[24] Dust fluxes were calculated by summing the dry and wet deposition. Dry deposition was calculated by considering the actual dust concentrations determined by method 1 and a deposition velocity following the 100-step method proposed by [Dulac et al., 1989]. This calculation is based on Slinn and Slinn [1980] deposition model and takes into account the size dispersion of the particles. The mean wind speed used for both cruises was determined from onboard meteorological measurements (BIOSOPE: 6 m s−1; KEOPS: 12 m s−1).

[25] Scavenging ratios (SR; SR = Cprecipitation/(Caerosol × ρair)) combined to monthly mean precipitation values [Global Precipitation Climatology Project (GPCP), 2000; Adler et al., 2003] were used to estimate wet deposition. Two scavenging ratios were considered: a SR = 200 which has been suggested to be typical of oceanic atmosphere [Jickells and Spokes, 2001] and is in good agreement with field data of SR obtained on Pacific Islands [Buat-Menard and Duce, 1986] and a SR = 750 which is currently used in dust models [Luo et al., 2003; Tegen et al., 2002]. For precipitation, monthly mean values at the time of both cruises (GPCP, 2000) (SEPS: 2.1 ± 1.8 mm d−1; SOKS: 3.1 ± 0.3 mm d−1) were used. Dry and total fluxes are reported in Table 3. Iron fluxes, inferred from those numbers by assuming a 3.5% mass concentration of iron in dust [Jickells and Spokes, 2001], are also shown. Studies have suggested that iron amounts in dust do not vary more than a factor of 50% [Mahowald et al., 2005].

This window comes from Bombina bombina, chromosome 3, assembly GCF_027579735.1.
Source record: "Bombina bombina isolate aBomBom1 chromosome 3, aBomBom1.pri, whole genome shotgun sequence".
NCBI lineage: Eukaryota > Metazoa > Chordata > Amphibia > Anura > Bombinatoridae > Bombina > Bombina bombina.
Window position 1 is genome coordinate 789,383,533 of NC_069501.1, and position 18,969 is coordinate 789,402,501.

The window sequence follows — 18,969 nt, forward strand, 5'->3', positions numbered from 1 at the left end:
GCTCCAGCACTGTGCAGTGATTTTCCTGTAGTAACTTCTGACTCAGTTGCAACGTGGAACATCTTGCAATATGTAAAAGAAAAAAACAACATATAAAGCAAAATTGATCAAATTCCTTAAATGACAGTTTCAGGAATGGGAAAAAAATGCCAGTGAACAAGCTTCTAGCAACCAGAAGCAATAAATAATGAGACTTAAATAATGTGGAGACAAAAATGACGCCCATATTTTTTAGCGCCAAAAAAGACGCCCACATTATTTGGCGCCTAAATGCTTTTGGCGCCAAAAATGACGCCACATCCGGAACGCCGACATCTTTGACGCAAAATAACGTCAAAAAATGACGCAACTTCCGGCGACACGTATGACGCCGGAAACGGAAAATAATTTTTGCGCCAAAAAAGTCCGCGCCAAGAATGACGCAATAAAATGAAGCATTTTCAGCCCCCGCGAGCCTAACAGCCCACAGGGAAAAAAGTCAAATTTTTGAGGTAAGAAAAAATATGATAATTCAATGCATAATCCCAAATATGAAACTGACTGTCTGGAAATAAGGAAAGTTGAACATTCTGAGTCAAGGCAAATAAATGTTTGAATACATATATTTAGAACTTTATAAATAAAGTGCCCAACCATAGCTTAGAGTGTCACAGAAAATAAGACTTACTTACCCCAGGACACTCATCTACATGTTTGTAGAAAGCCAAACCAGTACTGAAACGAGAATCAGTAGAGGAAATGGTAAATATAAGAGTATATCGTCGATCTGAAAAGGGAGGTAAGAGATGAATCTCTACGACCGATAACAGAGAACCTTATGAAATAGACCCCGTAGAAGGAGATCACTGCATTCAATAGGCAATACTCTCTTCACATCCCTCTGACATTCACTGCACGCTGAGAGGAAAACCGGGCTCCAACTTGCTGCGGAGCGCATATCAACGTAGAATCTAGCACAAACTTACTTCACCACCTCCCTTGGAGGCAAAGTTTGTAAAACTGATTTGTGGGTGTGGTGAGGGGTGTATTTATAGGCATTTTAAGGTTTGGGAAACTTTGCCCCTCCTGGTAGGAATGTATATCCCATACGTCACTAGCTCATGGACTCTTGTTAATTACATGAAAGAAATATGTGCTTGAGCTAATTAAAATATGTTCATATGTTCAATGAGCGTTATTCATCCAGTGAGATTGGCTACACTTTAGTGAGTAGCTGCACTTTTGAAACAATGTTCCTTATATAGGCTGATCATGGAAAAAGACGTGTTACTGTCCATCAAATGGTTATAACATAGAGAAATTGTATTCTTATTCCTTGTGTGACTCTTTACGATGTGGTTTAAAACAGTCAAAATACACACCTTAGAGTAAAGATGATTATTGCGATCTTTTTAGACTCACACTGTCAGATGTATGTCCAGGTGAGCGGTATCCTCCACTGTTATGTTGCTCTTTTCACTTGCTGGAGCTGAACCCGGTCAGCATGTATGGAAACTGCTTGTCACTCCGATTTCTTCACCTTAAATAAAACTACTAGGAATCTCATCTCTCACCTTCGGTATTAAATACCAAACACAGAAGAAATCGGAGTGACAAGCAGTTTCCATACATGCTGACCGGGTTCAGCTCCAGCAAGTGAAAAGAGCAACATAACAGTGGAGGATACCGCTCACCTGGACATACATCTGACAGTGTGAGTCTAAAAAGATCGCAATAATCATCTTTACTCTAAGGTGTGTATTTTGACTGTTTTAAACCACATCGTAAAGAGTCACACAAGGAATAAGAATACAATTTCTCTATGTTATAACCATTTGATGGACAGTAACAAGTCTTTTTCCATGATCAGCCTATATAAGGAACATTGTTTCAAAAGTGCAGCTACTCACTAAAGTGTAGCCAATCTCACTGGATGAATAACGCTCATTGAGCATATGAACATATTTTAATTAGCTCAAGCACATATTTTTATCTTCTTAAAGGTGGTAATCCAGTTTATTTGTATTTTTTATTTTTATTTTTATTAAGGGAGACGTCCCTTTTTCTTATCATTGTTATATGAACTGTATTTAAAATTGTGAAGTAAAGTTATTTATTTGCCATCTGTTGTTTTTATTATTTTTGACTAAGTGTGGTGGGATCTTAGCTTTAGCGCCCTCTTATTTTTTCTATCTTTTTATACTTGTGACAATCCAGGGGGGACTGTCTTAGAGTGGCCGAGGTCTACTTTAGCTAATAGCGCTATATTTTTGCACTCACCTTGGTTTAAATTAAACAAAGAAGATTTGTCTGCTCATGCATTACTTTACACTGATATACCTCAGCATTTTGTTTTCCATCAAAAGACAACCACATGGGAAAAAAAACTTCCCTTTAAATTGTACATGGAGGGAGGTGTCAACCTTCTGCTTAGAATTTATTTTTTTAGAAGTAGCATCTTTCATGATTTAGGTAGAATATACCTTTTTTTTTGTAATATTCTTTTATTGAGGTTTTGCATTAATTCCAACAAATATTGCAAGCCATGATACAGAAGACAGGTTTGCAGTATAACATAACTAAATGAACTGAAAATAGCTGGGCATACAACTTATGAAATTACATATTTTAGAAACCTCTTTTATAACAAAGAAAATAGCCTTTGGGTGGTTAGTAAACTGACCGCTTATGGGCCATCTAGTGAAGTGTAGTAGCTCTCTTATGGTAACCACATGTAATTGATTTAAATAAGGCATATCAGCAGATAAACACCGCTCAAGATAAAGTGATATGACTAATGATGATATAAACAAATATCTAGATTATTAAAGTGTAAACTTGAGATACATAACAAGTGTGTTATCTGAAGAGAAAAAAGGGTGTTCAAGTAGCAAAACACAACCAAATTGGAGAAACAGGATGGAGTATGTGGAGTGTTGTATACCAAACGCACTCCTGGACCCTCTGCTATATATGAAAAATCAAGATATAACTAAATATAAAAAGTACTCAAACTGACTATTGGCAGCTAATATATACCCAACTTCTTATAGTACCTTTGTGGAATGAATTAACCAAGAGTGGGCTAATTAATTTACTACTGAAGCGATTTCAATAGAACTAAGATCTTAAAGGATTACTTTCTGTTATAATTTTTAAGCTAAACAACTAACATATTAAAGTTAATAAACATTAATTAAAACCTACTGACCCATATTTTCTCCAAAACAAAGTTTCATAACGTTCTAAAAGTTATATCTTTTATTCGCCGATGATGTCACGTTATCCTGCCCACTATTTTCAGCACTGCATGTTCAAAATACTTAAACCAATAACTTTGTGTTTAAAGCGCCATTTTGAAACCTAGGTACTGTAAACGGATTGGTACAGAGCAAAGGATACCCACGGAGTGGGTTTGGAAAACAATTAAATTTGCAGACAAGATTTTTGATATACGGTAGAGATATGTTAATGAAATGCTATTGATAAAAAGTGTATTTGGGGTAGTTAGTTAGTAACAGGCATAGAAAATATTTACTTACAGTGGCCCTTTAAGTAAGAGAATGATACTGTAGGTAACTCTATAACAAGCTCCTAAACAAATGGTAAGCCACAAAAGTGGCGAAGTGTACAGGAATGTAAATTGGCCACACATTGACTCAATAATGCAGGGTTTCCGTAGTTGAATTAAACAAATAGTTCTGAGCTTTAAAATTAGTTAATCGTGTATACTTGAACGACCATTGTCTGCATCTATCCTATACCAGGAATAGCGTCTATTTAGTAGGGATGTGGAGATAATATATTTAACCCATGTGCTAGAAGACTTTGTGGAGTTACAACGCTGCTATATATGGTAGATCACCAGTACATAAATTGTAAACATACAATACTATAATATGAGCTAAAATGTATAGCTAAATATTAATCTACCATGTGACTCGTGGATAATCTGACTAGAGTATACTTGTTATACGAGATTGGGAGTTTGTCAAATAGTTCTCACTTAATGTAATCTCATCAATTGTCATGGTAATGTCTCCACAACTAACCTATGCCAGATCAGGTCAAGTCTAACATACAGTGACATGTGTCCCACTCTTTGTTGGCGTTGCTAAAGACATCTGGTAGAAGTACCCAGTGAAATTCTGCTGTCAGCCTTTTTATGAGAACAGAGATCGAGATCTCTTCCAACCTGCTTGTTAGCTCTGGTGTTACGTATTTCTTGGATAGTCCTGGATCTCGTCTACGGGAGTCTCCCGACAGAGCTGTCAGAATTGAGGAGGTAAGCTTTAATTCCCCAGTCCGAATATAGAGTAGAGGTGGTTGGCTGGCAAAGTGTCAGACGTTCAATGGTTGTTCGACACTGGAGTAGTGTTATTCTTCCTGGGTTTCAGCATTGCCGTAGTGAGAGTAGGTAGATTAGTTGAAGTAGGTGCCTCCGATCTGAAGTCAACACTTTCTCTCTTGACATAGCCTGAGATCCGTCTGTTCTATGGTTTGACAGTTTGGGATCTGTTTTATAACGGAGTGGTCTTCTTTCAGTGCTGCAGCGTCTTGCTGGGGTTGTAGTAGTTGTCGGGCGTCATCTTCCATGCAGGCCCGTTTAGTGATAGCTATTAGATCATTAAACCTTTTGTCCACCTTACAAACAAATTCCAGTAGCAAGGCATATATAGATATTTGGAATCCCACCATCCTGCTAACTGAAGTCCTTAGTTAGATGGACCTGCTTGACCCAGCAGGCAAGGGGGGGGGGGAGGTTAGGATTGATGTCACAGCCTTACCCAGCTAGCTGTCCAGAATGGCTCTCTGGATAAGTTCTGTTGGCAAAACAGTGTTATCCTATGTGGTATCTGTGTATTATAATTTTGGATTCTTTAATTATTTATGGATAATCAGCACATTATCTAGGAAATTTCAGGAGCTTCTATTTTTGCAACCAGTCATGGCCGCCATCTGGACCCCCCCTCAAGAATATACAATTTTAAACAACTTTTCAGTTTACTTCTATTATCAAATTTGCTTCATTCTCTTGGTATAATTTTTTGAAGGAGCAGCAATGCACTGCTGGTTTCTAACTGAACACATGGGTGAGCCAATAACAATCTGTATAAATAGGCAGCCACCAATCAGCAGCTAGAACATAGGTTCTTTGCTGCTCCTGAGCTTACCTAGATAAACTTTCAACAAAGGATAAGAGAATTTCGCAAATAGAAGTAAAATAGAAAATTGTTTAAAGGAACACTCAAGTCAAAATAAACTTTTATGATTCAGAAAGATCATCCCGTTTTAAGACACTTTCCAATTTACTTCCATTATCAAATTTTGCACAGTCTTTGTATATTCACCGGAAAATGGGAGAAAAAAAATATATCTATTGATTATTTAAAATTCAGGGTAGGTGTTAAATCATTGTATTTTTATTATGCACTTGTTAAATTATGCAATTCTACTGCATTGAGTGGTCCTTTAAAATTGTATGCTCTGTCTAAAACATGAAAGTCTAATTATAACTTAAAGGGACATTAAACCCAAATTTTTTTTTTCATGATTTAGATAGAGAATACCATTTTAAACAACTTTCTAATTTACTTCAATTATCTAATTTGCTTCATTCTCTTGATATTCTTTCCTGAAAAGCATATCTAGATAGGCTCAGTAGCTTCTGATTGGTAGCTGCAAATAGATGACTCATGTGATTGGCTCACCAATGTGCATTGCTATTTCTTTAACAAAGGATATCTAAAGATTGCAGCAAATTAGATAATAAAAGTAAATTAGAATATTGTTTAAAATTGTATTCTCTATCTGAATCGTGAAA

Table 3. Estimated Dust Fluxes Over Both Areas
 Dust, μg m−2 d−1Iron, nmol m−2 d−1Dust, μg m−2 d−1Iron, nmol m−2 d−1
  • a

    Determined by the Dulac et al. [1989] method (see text).

  • b

    Dry + wet determined with a scavenging ratio of 200.

  • c

    Dry + wet determined with a scavenging ratio of 750.